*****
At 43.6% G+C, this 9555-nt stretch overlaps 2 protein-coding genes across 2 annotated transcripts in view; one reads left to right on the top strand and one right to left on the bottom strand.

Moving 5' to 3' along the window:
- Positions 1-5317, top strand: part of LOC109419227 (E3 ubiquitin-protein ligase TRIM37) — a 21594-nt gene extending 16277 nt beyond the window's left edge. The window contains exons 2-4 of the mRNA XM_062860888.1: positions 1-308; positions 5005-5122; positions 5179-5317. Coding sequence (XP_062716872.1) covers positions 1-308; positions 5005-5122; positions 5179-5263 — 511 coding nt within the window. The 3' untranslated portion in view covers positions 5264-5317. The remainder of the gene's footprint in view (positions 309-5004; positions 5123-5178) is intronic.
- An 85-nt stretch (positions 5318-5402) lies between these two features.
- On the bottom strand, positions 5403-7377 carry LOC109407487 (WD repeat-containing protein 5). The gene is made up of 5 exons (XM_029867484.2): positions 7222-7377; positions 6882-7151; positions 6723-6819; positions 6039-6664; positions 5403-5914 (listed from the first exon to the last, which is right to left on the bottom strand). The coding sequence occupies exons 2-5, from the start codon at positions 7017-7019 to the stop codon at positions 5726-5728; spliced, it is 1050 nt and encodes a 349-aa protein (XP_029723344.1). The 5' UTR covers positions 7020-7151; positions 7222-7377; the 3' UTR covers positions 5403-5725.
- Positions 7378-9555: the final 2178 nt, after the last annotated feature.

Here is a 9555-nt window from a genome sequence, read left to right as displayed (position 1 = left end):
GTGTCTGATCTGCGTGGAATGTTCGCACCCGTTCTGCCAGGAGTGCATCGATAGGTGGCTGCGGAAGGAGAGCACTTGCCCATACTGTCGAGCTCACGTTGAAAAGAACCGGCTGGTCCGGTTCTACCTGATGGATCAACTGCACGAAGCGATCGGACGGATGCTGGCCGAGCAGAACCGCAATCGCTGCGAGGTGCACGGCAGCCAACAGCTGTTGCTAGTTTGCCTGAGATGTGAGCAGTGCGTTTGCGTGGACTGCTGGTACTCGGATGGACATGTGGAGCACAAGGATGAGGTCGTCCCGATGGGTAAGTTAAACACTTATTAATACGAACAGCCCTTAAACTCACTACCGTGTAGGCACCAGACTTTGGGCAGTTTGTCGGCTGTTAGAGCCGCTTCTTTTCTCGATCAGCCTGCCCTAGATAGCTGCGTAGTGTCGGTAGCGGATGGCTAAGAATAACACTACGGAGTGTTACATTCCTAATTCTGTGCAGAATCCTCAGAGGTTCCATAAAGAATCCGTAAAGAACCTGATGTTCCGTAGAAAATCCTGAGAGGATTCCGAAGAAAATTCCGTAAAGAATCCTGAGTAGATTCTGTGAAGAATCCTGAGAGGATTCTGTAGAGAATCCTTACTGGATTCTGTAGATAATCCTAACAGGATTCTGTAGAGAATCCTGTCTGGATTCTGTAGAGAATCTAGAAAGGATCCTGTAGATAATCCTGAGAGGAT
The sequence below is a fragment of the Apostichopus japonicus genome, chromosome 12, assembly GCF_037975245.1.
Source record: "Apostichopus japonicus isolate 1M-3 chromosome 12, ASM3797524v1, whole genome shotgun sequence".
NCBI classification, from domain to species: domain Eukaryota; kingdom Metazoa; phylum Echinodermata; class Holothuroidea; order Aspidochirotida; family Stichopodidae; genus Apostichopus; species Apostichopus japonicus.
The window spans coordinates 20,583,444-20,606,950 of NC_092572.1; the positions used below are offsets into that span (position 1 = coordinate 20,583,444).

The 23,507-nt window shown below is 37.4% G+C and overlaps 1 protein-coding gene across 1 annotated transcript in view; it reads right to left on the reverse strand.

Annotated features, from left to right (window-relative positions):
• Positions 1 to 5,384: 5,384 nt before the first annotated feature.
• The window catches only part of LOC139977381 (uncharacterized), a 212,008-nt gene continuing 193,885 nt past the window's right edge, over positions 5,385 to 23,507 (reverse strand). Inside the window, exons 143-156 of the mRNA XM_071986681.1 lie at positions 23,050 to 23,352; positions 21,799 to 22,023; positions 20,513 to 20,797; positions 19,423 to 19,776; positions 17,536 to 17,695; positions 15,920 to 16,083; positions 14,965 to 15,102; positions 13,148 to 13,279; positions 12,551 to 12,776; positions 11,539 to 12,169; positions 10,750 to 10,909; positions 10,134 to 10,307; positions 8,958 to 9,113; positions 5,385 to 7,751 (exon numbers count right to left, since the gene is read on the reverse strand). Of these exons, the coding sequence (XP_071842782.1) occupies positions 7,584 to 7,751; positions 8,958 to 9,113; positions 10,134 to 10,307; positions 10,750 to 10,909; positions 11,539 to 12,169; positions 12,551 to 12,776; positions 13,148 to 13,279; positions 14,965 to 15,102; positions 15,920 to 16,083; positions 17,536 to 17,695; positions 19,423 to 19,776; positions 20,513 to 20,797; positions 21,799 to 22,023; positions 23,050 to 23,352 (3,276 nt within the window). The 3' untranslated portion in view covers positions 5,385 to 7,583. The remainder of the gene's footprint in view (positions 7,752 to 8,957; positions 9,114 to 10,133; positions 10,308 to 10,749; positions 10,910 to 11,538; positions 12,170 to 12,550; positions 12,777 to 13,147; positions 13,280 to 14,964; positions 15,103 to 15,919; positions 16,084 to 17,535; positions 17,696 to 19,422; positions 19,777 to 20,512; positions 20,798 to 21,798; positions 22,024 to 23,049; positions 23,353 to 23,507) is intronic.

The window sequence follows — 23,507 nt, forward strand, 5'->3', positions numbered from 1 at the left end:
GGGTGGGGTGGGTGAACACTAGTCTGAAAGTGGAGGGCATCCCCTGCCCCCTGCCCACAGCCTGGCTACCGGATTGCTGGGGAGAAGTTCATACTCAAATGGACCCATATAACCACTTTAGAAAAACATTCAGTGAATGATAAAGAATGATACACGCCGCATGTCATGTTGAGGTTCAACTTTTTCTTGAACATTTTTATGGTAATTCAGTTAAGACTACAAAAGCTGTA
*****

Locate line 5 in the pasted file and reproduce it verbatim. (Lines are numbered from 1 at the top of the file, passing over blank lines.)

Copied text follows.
- On the bottom strand, positions 5403-7377 carry LOC109407487 (WD repeat-containing protein 5). The gene is made up of 5 exons (XM_029867484.2): positions 7222-7377; positions 6882-7151; positions 6723-6819; positions 6039-6664; positions 5403-5914 (listed from the first exon to the last, which is right to left on the bottom strand). The coding sequence occupies exons 2-5, from the start codon at positions 7017-7019 to the stop codon at positions 5726-5728; spliced, it is 1050 nt and encodes a 349-aa protein (XP_029723344.1). The 5' UTR covers positions 7020-7151; positions 7222-7377; the 3' UTR covers positions 5403-5725.